Webex for Interpreters Explained

How to use interpretation in Webex?
Getting started with Webex simultaneous interpretation, my first-glance review, relay interpretation
Webex vs Zoom
Regional availability
In November 2021, Webex finally rolled out its simultaneous interpretation feature on its server cluster that includes Russia. I was kindly provided with a free trial version, and here is my first-glance review after several test calls via Webex with simultaneous interpretation enabled.
Since Webex is the second, after Zoom, videoconferencing solution to make simultaneous interpretation available as part of their basic meetings solution, I will be inclined to compare all the features with Zoom interpretation.
If you are not familiar with Zoom simultaneous interpretation yet, I would suggest that you read my blog post on Zoom first and then return to this page.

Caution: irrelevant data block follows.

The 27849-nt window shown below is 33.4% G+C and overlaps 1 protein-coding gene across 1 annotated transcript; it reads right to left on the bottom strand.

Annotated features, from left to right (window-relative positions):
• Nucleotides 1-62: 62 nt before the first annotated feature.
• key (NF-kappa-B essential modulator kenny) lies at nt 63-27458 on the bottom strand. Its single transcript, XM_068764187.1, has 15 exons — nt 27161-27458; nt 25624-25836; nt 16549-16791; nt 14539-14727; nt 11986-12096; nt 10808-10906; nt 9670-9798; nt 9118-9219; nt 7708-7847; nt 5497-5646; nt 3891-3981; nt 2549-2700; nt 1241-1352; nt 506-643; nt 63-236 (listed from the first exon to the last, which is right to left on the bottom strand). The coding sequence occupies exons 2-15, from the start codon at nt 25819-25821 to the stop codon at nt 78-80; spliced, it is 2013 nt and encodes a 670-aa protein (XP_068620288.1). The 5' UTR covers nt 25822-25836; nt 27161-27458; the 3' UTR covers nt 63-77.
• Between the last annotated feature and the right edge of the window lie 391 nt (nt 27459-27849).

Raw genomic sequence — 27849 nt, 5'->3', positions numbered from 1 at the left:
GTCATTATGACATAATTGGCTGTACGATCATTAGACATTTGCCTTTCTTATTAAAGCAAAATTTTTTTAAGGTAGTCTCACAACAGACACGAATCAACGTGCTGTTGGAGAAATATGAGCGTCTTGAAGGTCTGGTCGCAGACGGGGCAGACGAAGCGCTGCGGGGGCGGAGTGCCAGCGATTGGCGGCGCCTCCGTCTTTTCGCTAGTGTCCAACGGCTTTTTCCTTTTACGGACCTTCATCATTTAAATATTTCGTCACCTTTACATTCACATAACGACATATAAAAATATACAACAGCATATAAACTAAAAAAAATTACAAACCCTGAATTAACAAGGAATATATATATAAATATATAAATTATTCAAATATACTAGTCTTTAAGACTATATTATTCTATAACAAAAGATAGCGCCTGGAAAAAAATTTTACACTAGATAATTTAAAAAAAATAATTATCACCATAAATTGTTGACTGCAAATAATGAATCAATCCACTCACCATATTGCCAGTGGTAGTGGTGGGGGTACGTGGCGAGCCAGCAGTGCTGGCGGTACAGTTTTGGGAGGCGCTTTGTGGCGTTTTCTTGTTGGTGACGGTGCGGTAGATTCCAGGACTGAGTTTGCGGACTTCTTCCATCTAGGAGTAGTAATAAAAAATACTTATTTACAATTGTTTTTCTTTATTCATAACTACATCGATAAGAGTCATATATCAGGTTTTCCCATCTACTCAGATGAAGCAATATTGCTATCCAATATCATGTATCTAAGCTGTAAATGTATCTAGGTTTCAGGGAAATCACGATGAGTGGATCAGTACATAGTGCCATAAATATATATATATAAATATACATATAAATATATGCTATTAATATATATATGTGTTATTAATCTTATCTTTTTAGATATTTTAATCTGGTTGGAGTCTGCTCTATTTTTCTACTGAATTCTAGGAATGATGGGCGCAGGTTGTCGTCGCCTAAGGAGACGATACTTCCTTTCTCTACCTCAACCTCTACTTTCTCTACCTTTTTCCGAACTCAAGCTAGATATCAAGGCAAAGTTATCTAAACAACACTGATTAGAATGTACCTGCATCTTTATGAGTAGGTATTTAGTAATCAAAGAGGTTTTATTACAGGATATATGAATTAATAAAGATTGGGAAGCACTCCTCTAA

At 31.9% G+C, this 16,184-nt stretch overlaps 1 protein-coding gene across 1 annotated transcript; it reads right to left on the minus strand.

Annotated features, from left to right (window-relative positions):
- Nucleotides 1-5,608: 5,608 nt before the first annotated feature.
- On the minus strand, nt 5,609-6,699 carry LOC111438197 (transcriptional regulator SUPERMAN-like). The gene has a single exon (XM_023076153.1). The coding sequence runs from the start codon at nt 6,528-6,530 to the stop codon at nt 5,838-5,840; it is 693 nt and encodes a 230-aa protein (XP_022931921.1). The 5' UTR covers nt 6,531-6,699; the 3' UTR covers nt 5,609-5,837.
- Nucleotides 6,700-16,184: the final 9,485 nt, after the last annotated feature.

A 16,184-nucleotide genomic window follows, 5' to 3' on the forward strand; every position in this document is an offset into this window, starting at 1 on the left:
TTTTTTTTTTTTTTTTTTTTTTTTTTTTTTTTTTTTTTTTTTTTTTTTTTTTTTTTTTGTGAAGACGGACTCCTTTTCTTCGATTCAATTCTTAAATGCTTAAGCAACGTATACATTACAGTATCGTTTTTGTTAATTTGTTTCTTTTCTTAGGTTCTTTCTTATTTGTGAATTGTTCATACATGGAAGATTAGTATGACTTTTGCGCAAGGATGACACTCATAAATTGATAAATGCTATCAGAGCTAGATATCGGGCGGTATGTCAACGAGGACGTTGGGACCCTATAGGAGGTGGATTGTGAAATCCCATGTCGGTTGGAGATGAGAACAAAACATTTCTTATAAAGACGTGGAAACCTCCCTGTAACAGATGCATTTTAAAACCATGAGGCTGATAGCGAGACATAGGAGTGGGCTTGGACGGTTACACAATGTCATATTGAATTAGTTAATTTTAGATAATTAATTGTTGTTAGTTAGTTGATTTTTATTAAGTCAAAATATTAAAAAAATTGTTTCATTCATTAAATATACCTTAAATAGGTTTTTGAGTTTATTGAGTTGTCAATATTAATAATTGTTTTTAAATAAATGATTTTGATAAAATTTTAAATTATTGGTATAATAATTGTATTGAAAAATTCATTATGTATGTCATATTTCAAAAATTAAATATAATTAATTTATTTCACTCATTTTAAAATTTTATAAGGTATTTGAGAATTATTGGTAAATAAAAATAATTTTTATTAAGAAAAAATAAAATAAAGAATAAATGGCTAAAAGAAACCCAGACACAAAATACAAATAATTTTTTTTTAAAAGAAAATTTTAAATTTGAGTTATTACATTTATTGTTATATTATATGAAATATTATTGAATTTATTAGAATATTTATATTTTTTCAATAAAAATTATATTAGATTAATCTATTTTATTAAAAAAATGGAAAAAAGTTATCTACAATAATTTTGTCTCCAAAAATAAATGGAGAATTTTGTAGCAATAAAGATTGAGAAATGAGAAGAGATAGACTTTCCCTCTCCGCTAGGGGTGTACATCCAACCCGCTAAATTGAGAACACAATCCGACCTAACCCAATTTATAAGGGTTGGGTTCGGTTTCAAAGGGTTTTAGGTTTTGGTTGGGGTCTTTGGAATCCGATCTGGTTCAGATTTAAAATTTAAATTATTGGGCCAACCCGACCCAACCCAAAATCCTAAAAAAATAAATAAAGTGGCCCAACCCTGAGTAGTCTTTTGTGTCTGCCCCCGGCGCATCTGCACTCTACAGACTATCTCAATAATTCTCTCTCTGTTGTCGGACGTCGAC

This post will be updated (not regularly) as the feature develops further and as I have more ideas to share with you.
Feel free to come back to this page later for updates.
You need Webex or Zoom tech support for your event?
Feel free to email me for a quote.
From late October 2021, simultaneous interpretation is a standard feature that comes with the basic Webex Meetings solution, no add-on plans required.
In Russia, Webex will sell you a subscription plan only if you are a legal entity (a company or a sole trader) and there’s no way to get a subscription at 3 AM in the morning because you cannot pay for it online and start using it right away, and it takes a human sales representative to email you an invoice.
For individual users in Russia there’s no legal way to get a Webex subscription.
If you are based outside of Russia, local regulations and Webex policies may apply, so your mileage may vary.
How to enable simultaneous interpretaion on Webex
Let’s see how to enable simultaneous interpretation in your Webex account once you have one.
Step 1. Log in as the admin to the Webex Control Hub at admin.webex.com.
Step 2. Go to Organization Settings.